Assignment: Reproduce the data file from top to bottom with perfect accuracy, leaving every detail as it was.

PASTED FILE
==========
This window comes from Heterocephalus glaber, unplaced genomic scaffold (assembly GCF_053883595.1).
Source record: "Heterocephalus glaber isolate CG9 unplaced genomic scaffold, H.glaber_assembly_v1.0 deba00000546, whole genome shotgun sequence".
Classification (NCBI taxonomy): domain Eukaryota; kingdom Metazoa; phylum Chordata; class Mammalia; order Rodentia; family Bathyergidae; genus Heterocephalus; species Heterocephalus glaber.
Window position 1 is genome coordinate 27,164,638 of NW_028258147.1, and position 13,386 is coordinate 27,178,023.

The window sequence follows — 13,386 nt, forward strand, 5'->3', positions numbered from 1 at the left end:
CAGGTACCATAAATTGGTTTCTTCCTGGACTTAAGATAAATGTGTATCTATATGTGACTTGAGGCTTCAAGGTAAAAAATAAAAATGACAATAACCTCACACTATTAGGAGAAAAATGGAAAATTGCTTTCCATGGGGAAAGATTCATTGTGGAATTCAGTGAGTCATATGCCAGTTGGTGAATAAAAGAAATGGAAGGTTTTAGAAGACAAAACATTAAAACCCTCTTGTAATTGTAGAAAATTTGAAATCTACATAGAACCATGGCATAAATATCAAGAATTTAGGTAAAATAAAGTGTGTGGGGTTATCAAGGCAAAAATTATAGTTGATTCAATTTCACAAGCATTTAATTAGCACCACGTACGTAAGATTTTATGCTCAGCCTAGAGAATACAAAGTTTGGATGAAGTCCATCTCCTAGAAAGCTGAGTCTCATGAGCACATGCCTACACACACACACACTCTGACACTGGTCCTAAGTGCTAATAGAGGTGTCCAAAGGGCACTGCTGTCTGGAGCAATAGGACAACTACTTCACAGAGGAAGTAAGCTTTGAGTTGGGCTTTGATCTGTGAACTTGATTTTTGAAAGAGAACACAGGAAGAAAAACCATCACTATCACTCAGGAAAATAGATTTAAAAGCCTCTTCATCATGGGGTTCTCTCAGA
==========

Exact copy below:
This window comes from Heterocephalus glaber, unplaced genomic scaffold (assembly GCF_053883595.1).
Source record: "Heterocephalus glaber isolate CG9 unplaced genomic scaffold, H.glaber_assembly_v1.0 deba00000546, whole genome shotgun sequence".
Classification (NCBI taxonomy): domain Eukaryota; kingdom Metazoa; phylum Chordata; class Mammalia; order Rodentia; family Bathyergidae; genus Heterocephalus; species Heterocephalus glaber.
Window position 1 is genome coordinate 27,164,638 of NW_028258147.1, and position 13,386 is coordinate 27,178,023.

The window sequence follows — 13,386 nt, forward strand, 5'->3', positions numbered from 1 at the left end:
CAGGTACCATAAATTGGTTTCTTCCTGGACTTAAGATAAATGTGTATCTATATGTGACTTGAGGCTTCAAGGTAAAAAATAAAAATGACAATAACCTCACACTATTAGGAGAAAAATGGAAAATTGCTTTCCATGGGGAAAGATTCATTGTGGAATTCAGTGAGTCATATGCCAGTTGGTGAATAAAAGAAATGGAAGGTTTTAGAAGACAAAACATTAAAACCCTCTTGTAATTGTAGAAAATTTGAAATCTACATAGAACCATGGCATAAATATCAAGAATTTAGGTAAAATAAAGTGTGTGGGGTTATCAAGGCAAAAATTATAGTTGATTCAATTTCACAAGCATTTAATTAGCACCACGTACGTAAGATTTTATGCTCAGCCTAGAGAATACAAAGTTTGGATGAAGTCCATCTCCTAGAAAGCTGAGTCTCATGAGCACATGCCTACACACACACACACTCTGACACTGGTCCTAAGTGCTAATAGAGGTGTCCAAAGGGCACTGCTGTCTGGAGCAATAGGACAACTACTTCACAGAGGAAGTAAGCTTTGAGTTGGGCTTTGATCTGTGAACTTGATTTTTGAAAGAGAACACAGGAAGAAAAACCATCACTATCACTCAGGAAAATAGATTTAAAAGCCTCTTCATCATGGGGTTCTCTCAGA